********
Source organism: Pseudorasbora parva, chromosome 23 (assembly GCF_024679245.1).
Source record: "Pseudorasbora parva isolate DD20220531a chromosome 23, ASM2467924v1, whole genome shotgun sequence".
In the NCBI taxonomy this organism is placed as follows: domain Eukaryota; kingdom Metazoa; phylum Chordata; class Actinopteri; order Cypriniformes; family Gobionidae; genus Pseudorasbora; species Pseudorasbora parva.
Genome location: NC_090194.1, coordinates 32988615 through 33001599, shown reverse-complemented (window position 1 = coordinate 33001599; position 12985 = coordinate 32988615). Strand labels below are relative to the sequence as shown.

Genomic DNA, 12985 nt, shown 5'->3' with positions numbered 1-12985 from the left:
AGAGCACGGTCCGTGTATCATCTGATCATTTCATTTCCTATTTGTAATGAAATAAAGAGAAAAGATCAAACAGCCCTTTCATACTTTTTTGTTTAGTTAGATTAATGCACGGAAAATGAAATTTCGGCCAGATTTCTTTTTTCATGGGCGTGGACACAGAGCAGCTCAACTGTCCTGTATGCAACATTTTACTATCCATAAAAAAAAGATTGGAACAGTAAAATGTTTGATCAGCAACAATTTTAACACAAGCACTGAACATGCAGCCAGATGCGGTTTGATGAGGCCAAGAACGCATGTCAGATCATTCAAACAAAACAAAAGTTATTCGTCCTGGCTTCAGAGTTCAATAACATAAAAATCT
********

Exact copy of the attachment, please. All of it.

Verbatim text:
Source organism: Pseudorasbora parva, chromosome 23 (assembly GCF_024679245.1).
Source record: "Pseudorasbora parva isolate DD20220531a chromosome 23, ASM2467924v1, whole genome shotgun sequence".
In the NCBI taxonomy this organism is placed as follows: domain Eukaryota; kingdom Metazoa; phylum Chordata; class Actinopteri; order Cypriniformes; family Gobionidae; genus Pseudorasbora; species Pseudorasbora parva.
Genome location: NC_090194.1, coordinates 32988615 through 33001599, shown reverse-complemented (window position 1 = coordinate 33001599; position 12985 = coordinate 32988615). Strand labels below are relative to the sequence as shown.

Genomic DNA, 12985 nt, shown 5'->3' with positions numbered 1-12985 from the left:
AGAGCACGGTCCGTGTATCATCTGATCATTTCATTTCCTATTTGTAATGAAATAAAGAGAAAAGATCAAACAGCCCTTTCATACTTTTTTGTTTAGTTAGATTAATGCACGGAAAATGAAATTTCGGCCAGATTTCTTTTTTCATGGGCGTGGACACAGAGCAGCTCAACTGTCCTGTATGCAACATTTTACTATCCATAAAAAAAAGATTGGAACAGTAAAATGTTTGATCAGCAACAATTTTAACACAAGCACTGAACATGCAGCCAGATGCGGTTTGATGAGGCCAAGAACGCATGTCAGATCATTCAAACAAAACAAAAGTTATTCGTCCTGGCTTCAGAGTTCAATAACATAAAAATCT